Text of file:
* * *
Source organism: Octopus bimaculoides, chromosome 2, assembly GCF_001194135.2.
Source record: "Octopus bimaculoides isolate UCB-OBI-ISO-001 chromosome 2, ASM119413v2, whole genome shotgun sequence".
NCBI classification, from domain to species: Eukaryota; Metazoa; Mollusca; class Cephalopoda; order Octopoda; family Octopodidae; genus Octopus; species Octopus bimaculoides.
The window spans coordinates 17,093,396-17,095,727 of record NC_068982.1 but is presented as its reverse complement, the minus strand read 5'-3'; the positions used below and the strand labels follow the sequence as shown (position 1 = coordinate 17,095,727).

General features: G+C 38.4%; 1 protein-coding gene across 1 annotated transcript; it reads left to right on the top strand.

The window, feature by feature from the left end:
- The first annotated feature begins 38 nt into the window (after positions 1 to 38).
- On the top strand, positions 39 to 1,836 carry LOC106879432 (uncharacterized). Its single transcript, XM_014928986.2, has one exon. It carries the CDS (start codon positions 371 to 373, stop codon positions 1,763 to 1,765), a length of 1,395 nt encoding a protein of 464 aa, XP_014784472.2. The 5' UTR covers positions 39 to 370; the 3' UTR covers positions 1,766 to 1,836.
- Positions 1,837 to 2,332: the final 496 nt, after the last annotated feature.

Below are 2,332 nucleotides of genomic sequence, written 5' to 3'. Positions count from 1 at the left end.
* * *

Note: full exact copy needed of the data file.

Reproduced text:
Source organism: Octopus bimaculoides, chromosome 2, assembly GCF_001194135.2.
Source record: "Octopus bimaculoides isolate UCB-OBI-ISO-001 chromosome 2, ASM119413v2, whole genome shotgun sequence".
NCBI classification, from domain to species: Eukaryota; Metazoa; Mollusca; class Cephalopoda; order Octopoda; family Octopodidae; genus Octopus; species Octopus bimaculoides.
The window spans coordinates 17,093,396-17,095,727 of record NC_068982.1 but is presented as its reverse complement, the minus strand read 5'-3'; the positions used below and the strand labels follow the sequence as shown (position 1 = coordinate 17,095,727).

General features: G+C 38.4%; 1 protein-coding gene across 1 annotated transcript; it reads left to right on the top strand.

The window, feature by feature from the left end:
- The first annotated feature begins 38 nt into the window (after positions 1 to 38).
- On the top strand, positions 39 to 1,836 carry LOC106879432 (uncharacterized). Its single transcript, XM_014928986.2, has one exon. It carries the CDS (start codon positions 371 to 373, stop codon positions 1,763 to 1,765), a length of 1,395 nt encoding a protein of 464 aa, XP_014784472.2. The 5' UTR covers positions 39 to 370; the 3' UTR covers positions 1,766 to 1,836.
- Positions 1,837 to 2,332: the final 496 nt, after the last annotated feature.

Below are 2,332 nucleotides of genomic sequence, written 5' to 3'. Positions count from 1 at the left end.